The Rome IV criteria are the basis for inclusion in IBS clinical trials, cohort studies, and treatment options. The diagnosis is typically made clinically, based on a history of specific symptoms, physical examination, and limited diagnostic testing. In the absence of "red flag" signs such as blood in the stools, unexpected weight loss, chronic severe diarrhea, or a fever, further diagnostic tests are not required. Further diagnostics may be needed based on individual influences such as the presence of stress factors, symptoms, or family history (International Foundation for Gastrointestinal Disorders [IFFGD], 2016).
Most cases of IBS are diagnosed by a primary healthcare provider with a referral to a gastroenterologist for a more thorough workup based on symptoms. Psychological testing, including screening for anxiety, depression, or other mental health conditions, may be part of the workup if indicated during the initial assessment. A referral to mental health services should be considered as needed (American College of Gastroenterology [ACG], n.d.; IFFGD, 2016).
Management and Treatment of IBS
The goal of IBS treatment is to improve the patient's quality of life and decrease the severity and frequency of the symptoms. Viera and colleagues (2002) note that a strong therapeutic relationship with a primary healthcare provider is crucial for effective IBS management. A collaborative approach that focuses on diet, mental health, and medication therapy is needed. Dietary management can offer significant benefits for patients with IBS. The patient should be strongly encouraged to maintain a food journal or diary and record symptoms concerning food intake to help identify foods that may contribute to symptoms (Harris et al., 2016; Pimentel, 2018; Viera et al., 2002).
Patients with IBS do not commonly have food allergies; however, they may have food sensitivities. Studies have shown that up to 90% of patients who restrict their diet can improve or eliminate their symptoms (Harris et al., 2016). An elimination diet that removes foods causing symptom flare-ups can be crucial in managing IBS, even though determining the precise food culprit can be challenging. Formal blinded studies note that only 11%-27% of patients can pinpoint the agent stimulating their symptoms (Mayo Clinic, 2017). Some patients report a decreas
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Increased fat intake is related to increased stools and diarrhea in most IBS studies. Increased carbohydrate intake is also linked to aggravated symptoms. Carbohydrate sources that are associated with increased symptoms include fructans, galactans, lactose, sorbitol, xylitol, and mannitol (Pimentel, 2018; Saha, 2014). Lactose should only be eliminated in patients with proven lactase deficiency (Viera et al., 2002). These foods are often referred to as FODMAP carbs, which are short chain carbohydrates that are more difficult to digest. FODMAP stands for:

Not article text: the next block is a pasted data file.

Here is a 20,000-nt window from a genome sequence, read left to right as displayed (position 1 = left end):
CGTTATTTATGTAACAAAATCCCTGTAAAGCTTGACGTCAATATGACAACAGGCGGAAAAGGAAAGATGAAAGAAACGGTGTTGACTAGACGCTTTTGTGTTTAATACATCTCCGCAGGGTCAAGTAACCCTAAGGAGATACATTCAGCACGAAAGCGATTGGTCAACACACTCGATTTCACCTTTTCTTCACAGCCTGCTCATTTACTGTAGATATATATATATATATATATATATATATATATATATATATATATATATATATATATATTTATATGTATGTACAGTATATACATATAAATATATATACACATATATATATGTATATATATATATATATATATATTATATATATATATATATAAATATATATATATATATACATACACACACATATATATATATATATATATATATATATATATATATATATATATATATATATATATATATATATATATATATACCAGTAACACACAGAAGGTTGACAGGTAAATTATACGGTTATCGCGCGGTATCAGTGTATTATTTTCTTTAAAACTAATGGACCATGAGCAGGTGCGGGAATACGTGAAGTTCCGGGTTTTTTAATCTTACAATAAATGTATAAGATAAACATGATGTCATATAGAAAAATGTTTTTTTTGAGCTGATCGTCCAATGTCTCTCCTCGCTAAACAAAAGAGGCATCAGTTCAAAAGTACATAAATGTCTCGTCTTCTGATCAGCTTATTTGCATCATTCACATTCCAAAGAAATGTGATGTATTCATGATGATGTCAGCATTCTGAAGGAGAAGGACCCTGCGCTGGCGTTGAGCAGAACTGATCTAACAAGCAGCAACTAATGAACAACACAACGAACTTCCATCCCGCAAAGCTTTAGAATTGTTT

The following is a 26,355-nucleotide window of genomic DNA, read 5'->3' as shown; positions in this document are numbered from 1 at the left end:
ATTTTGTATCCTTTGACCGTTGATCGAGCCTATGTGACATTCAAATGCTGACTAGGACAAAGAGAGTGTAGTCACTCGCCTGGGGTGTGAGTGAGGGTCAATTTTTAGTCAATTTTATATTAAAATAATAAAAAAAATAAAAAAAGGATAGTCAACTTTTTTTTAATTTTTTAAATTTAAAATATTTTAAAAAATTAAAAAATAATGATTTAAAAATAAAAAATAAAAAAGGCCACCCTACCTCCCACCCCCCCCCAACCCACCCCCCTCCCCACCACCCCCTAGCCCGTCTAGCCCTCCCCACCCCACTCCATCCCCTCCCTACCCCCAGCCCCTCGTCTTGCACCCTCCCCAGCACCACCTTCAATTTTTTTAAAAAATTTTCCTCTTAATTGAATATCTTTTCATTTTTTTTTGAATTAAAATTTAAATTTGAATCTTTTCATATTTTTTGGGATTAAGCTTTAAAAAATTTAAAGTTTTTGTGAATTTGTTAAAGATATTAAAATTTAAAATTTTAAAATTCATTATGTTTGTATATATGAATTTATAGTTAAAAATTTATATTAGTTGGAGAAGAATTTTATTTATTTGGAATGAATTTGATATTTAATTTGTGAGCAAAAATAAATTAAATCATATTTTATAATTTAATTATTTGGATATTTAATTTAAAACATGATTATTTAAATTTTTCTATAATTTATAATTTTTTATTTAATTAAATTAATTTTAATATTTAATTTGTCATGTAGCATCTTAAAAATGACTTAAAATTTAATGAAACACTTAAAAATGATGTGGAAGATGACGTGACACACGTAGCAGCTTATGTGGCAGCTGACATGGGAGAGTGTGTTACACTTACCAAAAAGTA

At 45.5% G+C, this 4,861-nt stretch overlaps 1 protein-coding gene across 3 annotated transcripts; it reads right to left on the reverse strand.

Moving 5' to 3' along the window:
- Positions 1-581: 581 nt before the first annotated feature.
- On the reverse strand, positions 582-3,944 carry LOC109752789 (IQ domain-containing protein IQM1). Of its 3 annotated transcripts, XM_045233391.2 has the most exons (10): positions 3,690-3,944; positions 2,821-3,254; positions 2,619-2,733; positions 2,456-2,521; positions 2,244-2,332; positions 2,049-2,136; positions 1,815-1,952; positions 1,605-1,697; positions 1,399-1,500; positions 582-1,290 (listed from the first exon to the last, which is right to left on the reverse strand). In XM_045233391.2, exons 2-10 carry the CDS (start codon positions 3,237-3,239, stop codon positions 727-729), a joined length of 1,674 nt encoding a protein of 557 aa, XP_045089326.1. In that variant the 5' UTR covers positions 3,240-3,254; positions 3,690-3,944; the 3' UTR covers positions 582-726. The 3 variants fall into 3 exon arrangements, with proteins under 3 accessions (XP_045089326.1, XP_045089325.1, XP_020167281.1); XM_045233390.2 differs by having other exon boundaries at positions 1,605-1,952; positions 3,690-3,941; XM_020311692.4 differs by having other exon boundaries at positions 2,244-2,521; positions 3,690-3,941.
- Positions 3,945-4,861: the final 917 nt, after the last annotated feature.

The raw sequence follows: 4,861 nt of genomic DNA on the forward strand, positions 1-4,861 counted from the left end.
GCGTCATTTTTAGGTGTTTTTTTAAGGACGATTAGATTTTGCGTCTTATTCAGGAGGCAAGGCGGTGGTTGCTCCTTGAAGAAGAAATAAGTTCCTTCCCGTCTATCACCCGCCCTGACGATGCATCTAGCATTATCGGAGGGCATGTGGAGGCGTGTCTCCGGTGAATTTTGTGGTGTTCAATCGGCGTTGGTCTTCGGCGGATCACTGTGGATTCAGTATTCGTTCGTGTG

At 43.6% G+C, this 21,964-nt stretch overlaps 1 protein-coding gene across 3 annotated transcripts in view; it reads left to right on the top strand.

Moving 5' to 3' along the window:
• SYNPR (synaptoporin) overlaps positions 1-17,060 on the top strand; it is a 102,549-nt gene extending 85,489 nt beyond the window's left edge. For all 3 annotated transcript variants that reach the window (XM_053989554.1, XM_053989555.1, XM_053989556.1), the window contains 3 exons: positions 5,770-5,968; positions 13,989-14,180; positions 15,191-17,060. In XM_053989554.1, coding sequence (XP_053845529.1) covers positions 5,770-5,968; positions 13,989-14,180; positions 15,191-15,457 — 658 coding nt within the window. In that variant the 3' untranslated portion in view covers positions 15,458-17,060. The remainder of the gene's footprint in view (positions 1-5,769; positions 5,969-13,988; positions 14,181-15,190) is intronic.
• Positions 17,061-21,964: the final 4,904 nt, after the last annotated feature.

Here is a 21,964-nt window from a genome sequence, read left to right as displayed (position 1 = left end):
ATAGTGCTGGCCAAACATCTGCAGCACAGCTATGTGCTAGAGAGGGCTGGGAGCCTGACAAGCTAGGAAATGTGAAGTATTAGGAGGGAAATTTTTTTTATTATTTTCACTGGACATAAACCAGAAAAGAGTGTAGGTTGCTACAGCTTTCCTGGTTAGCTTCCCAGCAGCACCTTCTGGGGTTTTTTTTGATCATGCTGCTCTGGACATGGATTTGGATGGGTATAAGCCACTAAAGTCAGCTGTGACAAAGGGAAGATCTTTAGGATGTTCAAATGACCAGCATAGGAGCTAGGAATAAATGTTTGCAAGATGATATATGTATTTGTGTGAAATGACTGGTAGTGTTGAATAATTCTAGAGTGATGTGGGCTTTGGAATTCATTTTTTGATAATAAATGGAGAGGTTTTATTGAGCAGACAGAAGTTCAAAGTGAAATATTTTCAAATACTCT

- sugar alcohols
- polyols (Mayo Clinic, 2017; Pimentel, 2018).
These carbohydrates may pass through most of the GI tract without being digested, finally being fermented in the colon, creating hydrogen and contributing to symptoms of gas, bloating, constipation, or diarrhea. Examples of FODMAP carbohydrates include wheat and other grains; garlic; onion; certain fruits; certain vegetables; legumes; sweeteners; dairy such as cottage cheese, cream cheese, ricotta, or yogurt, and beverages such as Chai tea, dessert wine, rum, or coconut water (Rossi, 2017). A low-FODMAP diet is described in Table 4.
Most recommend eliminating all high-FODMAP foods for a few weeks, with obvious relief of symptoms typically seen within a few days. After the initial elimination period, patients can choose to gradually reintroduce some of these foods one at a time to assess tolerance. Many patients benefit from a consultation with a nutritionist or dietitian for additional education and support when attempting a low-FODMAP diet (Gunnars, 2018)
In addition to foods that the patient should avoid, there are several strategies that have been shown to decrease the severity and frequency of symptoms in IBS-D or other subtypes with diarrhea episodes. These include:
- eat slowly
- avoid overeating
- avoid caffeine as it is a stimulant and increases GI motility
- avoid drinking excess water, particularly with meals
- avoid gluten (even for those without celiac disease) in IBS-D
- avoid carbonated beverages that can increase gas content in the stomach and lead to abdominal pain
- avoid chewing gum as it increases the amount of air swallowed
- avoid large quantities of sugar substitutes
- eat frequent, small meals instead of large meals
- limit gas-producing foods such as onions, beans, broccoli, or cabbage (ACG, n.d.; Mayo Clinic, 2017).
In patients diagnosed with IBS-C, dietary fiber is the first-line treatment; a 20- to 30-gram daily intake is suggested to boost stool bulk and facilitate passage. Psyllium and ispaghula husk are associated with improved IBS symptoms over wheat bran. Additional considerations for IBS-C include: